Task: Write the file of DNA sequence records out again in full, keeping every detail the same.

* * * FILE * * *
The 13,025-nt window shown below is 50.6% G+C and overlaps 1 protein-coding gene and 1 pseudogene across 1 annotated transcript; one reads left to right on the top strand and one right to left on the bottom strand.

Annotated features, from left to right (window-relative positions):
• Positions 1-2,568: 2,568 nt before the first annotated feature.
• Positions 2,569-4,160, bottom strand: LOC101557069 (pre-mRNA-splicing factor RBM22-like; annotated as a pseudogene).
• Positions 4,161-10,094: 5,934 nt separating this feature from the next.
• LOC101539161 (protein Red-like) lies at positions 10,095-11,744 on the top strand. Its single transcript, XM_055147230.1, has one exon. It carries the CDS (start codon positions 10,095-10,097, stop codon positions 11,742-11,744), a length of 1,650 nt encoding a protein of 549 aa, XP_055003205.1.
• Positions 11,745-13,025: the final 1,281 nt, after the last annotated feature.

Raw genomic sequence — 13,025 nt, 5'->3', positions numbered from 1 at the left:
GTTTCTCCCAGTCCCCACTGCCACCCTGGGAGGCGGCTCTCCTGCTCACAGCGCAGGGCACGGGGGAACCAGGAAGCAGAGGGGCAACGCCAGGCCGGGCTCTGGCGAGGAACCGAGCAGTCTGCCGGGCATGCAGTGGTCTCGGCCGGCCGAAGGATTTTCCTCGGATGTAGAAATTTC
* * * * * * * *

The 13,025-nt window shown below is 50.6% G+C and overlaps 1 protein-coding gene and 1 pseudogene across 1 annotated transcript; one reads left to right on the top strand and one right to left on the bottom strand.

Annotated features, from left to right (window-relative positions):
• Positions 1-2,568: 2,568 nt before the first annotated feature.
• Positions 2,569-4,160, bottom strand: LOC101557069 (pre-mRNA-splicing factor RBM22-like; annotated as a pseudogene).
• Positions 4,161-10,094: 5,934 nt separating this feature from the next.
• LOC101539161 (protein Red-like) lies at positions 10,095-11,744 on the top strand. Its single transcript, XM_055147230.1, has one exon. It carries the CDS (start codon positions 10,095-10,097, stop codon positions 11,742-11,744), a length of 1,650 nt encoding a protein of 549 aa, XP_055003205.1.
• Positions 11,745-13,025: the final 1,281 nt, after the last annotated feature.

Raw genomic sequence — 13,025 nt, 5'->3', positions numbered from 1 at the left:
GTTTCTCCCAGTCCCCACTGCCACCCTGGGAGGCGGCTCTCCTGCTCACAGCGCAGGGCACGGGGGAACCAGGAAGCAGAGGGGCAACGCCAGGCCGGGCTCTGGCGAGGAACCGAGCAGTCTGCCGGGCATGCAGTGGTCTCGGCCGGCCGAAGGATTTTCCTCGGATGTAGAAATTTC